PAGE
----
Alexander's speech focussed on three Conservative proposals (Europe, Scotland and Transport) which mirror his former brief as Minister for Europe, and his current twin brief of the Scotland Office and the Department for Transport. On English Votes for English Laws, the Scottish Secretary warns that "naive Notting Hill nationalism...could end up breaking up the United Kingdom".

You can read the full text of Alexander's speech by clicking here.

Wednesday, July 26, 2006

Secretary of State for Scotland

Today marks 80 years since the post of Secretary of State for Scotland was created. From 1885, when the Scottish Office was created, until 1926 the department was headed up by a 'Secretary for Scotland', a kind of poor man's secretary of state. But when the prime minister, Stanley Baldwin, visited Glasgow's slums in 1925 he became convinced that Scotland's minister should be upgraded.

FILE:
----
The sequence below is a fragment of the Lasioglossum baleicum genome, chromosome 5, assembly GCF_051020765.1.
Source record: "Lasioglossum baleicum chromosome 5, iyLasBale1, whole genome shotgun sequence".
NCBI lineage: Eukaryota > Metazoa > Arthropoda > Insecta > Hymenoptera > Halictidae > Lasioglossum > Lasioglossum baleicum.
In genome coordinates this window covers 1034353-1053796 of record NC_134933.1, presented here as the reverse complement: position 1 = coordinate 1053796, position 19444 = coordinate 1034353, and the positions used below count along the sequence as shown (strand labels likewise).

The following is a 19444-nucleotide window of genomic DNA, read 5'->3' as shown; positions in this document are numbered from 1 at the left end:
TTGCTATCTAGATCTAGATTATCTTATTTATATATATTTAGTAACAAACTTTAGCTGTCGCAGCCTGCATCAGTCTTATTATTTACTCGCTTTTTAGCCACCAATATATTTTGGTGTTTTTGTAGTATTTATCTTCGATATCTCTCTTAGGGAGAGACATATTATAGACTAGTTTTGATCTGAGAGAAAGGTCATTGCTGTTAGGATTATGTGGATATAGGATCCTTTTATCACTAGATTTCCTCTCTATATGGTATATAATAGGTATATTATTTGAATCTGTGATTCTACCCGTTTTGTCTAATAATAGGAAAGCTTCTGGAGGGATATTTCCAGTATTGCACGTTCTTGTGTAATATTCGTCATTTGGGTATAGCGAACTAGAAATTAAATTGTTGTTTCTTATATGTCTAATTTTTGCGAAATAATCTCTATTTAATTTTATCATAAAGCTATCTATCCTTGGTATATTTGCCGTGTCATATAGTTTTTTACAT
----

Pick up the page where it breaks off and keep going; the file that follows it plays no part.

The Wilson Committee on the Remuneration of Ministers had proposed in 1920 that the Scottish Secretary be ‘raised to first class rank’, and in 1921 Lord Birkenhead urged the Cabinet to do the same, declaring that ‘the Secretary for Scotland represents not a Department but a country’. By 1925 the Convention of Royal Scottish Burghs had also begun lobbying the prime minister, and together with mounting pressure from backbenchers, Baldwin finally promised to give the matter further consideration.

It seems that Sir John Gilmour, Baldwin's Secretary for Scotland since 1924, remained aloof from such developments, although the former Scottish Office permanent under-secretary Reginald MacLeod of MacLeod told him ‘It is preposterous that this should be denied’. Finally, on 17 December 1925, Baldwin announced that Gilmour was to become Secretary of State for Scotland, news which the Scotsman greeted as ‘extremely gratifying’.